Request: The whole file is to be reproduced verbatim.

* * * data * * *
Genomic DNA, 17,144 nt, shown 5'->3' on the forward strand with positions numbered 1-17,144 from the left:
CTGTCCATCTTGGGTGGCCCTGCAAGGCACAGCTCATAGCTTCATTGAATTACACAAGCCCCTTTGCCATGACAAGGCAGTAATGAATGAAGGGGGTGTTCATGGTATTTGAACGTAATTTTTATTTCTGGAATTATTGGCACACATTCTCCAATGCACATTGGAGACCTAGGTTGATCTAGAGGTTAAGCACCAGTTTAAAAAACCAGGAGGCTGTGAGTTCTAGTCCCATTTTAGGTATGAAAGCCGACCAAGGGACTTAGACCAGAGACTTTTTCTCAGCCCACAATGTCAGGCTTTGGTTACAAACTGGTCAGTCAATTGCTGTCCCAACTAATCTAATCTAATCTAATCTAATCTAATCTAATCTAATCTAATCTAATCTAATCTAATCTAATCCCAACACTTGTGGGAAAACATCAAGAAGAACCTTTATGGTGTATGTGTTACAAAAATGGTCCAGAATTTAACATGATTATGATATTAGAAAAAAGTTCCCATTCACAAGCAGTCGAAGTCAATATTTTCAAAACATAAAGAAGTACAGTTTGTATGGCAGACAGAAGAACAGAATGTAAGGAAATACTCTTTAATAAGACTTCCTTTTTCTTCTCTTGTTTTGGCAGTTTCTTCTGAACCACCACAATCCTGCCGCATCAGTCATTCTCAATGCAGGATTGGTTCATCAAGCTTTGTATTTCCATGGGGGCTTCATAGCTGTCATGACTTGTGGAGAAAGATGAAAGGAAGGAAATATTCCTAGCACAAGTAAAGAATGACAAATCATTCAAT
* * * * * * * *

Genomic DNA, 17,144 nt, shown 5'->3' on the forward strand with positions numbered 1-17,144 from the left:
CTGTCCATCTTGGGTGGCCCTGCAAGGCACAGCTCATAGCTTCATTGAATTACACAAGCCCCTTTGCCATGACAAGGCAGTAATGAATGAAGGGGGTGTTCATGGTATTTGAACGTAATTTTTATTTCTGGAATTATTGGCACACATTCTCCAATGCACATTGGAGACCTAGGTTGATCTAGAGGTTAAGCACCAGTTTAAAAAACCAGGAGGCTGTGAGTTCTAGTCCCATTTTAGGTATGAAAGCCGACCAAGGGACTTAGACCAGAGACTTTTTCTCAGCCCACAATGTCAGGCTTTGGTTACAAACTGGTCAGTCAATTGCTGTCCCAACTAATCTAATCTAATCTAATCTAATCTAATCTAATCTAATCTAATCTAATCTAATCTAATCTAATCCCAACACTTGTGGGAAAACATCAAGAAGAACCTTTATGGTGTATGTGTTACAAAAATGGTCCAGAATTTAACATGATTATGATATTAGAAAAAAGTTCCCATTCACAAGCAGTCGAAGTCAATATTTTCAAAACATAAAGAAGTACAGTTTGTATGGCAGACAGAAGAACAGAATGTAAGGAAATACTCTTTAATAAGACTTCCTTTTTCTTCTCTTGTTTTGGCAGTTTCTTCTGAACCACCACAATCCTGCCGCATCAGTCATTCTCAATGCAGGATTGGTTCATCAAGCTTTGTATTTCCATGGGGGCTTCATAGCTGTCATGACTTGTGGAGAAAGATGAAAGGAAGGAAATATTCCTAGCACAAGTAAAGAATGACAAATCATTCAAT